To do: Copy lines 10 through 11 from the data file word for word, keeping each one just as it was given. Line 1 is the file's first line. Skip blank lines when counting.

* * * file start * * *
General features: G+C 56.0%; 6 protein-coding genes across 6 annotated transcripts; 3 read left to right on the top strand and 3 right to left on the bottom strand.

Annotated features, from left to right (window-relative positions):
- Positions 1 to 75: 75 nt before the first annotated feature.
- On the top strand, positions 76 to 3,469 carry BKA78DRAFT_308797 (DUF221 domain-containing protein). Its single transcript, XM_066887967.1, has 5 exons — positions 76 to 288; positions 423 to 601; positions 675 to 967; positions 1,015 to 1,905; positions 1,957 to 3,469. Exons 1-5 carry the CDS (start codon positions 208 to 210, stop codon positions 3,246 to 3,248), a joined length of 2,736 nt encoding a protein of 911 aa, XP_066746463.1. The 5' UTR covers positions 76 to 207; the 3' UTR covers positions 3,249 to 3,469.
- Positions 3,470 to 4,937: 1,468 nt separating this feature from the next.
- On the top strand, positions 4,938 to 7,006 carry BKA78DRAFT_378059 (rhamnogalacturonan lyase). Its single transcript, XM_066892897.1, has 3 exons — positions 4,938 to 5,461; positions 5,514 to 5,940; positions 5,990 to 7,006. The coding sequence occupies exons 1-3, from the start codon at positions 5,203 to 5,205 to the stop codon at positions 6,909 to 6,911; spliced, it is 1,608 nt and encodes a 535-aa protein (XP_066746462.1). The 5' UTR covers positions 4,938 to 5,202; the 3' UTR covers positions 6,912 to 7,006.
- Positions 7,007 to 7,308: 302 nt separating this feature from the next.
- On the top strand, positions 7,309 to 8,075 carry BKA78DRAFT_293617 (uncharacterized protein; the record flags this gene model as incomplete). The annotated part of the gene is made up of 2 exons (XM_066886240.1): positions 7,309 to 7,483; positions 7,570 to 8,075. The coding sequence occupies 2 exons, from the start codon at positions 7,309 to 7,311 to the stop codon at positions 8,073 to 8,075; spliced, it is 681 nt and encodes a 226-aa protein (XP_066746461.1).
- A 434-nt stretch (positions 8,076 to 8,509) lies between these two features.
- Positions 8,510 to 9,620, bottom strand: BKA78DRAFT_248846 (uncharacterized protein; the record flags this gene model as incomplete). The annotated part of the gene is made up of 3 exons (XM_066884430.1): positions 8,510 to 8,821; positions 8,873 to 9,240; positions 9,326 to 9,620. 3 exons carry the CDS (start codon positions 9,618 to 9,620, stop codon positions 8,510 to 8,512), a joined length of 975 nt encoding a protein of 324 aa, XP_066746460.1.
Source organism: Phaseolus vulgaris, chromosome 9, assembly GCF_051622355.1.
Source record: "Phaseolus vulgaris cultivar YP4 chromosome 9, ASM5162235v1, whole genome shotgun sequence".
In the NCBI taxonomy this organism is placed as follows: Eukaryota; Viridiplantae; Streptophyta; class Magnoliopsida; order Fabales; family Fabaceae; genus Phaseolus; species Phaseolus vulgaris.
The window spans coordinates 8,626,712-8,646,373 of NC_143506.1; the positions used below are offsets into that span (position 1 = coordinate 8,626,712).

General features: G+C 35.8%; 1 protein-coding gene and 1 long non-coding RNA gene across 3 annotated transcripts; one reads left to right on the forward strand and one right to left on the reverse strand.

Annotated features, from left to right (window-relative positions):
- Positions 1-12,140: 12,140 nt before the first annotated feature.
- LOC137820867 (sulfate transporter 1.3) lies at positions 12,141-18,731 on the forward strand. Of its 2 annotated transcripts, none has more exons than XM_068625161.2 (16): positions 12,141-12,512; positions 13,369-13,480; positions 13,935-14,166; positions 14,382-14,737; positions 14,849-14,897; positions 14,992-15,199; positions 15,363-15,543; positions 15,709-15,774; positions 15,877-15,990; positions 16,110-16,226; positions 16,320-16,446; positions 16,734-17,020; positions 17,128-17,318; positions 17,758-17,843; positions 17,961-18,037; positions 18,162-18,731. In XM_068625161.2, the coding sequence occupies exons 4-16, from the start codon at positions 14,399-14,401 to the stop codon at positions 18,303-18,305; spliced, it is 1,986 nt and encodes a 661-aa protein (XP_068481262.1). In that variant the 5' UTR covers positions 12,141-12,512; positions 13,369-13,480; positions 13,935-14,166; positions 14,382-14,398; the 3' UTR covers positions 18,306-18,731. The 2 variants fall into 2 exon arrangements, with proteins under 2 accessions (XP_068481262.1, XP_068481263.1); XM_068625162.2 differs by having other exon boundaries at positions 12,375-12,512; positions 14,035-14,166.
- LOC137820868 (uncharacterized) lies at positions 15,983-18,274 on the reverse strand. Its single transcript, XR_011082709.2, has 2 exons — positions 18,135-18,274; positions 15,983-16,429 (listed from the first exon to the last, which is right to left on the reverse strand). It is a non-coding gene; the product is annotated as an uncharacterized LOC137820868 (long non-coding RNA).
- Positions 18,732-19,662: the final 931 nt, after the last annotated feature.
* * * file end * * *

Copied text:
- Positions 8,510 to 9,620, bottom strand: BKA78DRAFT_248846 (uncharacterized protein; the record flags this gene model as incomplete). The annotated part of the gene is made up of 3 exons (XM_066884430.1): positions 8,510 to 8,821; positions 8,873 to 9,240; positions 9,326 to 9,620. 3 exons carry the CDS (start codon positions 9,618 to 9,620, stop codon positions 8,510 to 8,512), a joined length of 975 nt encoding a protein of 324 aa, XP_066746460.1.
Source organism: Phaseolus vulgaris, chromosome 9, assembly GCF_051622355.1.